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  • Development of the Caribbean technologies

Development of the Caribbean technologies

02 August 2022

Over the years, technology has revolutionised our world and everyday life. Modern technology has paved the way for feature-rich devices like smartwatches and smartphones, and computers are becoming faster, more portable, and more powerful than ever before.

Technology also stimulates the economic growth of countries. For example, Japan is the unanimous winner when we talk about technology in general. Similarly, the US dominates the software world, while China, Taiwan, and the countries of South Asia are the world's centers of device manufacturing.

What about the Caribbean? Nowhere in Latin America is technological development more relevant than in the Caribbean, with a dynamic economy made up of various islands offering diverse opportunities that also face political, infrastructural, and natural challenges for economic growth. The Caribbean also offers an opportunity for thought leadership and a platform for technology experimentation due to its size and potential.

Today, the Caribbean economy is almost entirely dependent on diesel fuel, natural gas and liquified propane gas (LPG). Renewable energy plays a minor role, although conditions in the region are ideal for this.

Solar energy is perhaps the most promising as a future source of energy. The Caribbean has excellent solar resources, allowing solar photovoltaic installations to generate electricity at 

the same or cheaper prices than conventional power plants. In addition, solar photovoltaic technology is ideal for small islands in the Caribbean.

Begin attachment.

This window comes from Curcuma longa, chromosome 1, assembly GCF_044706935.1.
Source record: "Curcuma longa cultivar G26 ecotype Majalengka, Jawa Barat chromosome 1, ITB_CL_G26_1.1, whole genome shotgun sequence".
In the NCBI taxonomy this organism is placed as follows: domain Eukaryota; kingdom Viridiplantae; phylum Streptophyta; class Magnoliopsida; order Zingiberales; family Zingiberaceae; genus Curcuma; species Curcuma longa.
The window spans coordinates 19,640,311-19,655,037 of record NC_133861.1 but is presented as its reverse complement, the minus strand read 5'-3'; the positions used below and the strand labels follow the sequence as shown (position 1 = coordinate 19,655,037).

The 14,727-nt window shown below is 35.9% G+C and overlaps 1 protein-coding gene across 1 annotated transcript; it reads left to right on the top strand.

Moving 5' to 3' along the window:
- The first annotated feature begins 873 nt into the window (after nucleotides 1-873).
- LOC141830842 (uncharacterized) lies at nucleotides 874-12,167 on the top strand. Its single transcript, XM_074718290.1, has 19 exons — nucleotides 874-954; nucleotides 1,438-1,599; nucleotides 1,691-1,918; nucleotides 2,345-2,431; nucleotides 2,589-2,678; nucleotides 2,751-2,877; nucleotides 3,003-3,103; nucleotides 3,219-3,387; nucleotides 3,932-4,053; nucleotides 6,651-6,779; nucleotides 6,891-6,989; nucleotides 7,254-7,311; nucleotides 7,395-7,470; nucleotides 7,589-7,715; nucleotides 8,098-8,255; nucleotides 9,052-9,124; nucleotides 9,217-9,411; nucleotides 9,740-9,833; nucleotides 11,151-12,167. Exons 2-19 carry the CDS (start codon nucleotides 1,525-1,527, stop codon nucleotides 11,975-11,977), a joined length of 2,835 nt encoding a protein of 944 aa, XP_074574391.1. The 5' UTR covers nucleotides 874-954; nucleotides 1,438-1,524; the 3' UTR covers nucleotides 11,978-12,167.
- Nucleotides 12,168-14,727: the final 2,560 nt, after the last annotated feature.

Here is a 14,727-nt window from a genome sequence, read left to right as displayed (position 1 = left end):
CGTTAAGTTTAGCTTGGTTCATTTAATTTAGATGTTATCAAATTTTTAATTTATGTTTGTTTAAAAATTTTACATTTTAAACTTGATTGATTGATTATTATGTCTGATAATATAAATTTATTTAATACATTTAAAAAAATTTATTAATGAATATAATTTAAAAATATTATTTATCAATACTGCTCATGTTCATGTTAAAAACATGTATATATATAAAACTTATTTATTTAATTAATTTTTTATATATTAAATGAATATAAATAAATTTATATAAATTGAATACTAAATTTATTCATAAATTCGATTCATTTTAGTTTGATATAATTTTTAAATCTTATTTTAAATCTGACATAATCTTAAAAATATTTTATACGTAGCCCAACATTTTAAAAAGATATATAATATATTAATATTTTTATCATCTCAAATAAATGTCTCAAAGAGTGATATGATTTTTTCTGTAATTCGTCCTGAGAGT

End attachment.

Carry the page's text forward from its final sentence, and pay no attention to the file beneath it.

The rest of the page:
The technology can be installed in small units, or on the rooftops, in combination with conventional generator sets for round-the-clock power supply. This reduces the cost of electricity generation and dependence on imported fuel.

When looking at the Caribbean water technologies, for example, British Virgin Islands have  desalination plants. These are factories have been designed to use a method called reverse osmosis (RO). Naturally, during osmosis, liquid flows through a membrane from fresh water to salt water; however, with the help of pressurisation, this process is reversed to turn the salt water into fresh water. Reverse osmosis uses less energy than other forms of desalination and has a lower environmental impact.

So, as you can see, these are just a few of the Caribbean technologies that play a key role in the development of the service industry, job creation and economic growth, especially in key segments of the economy.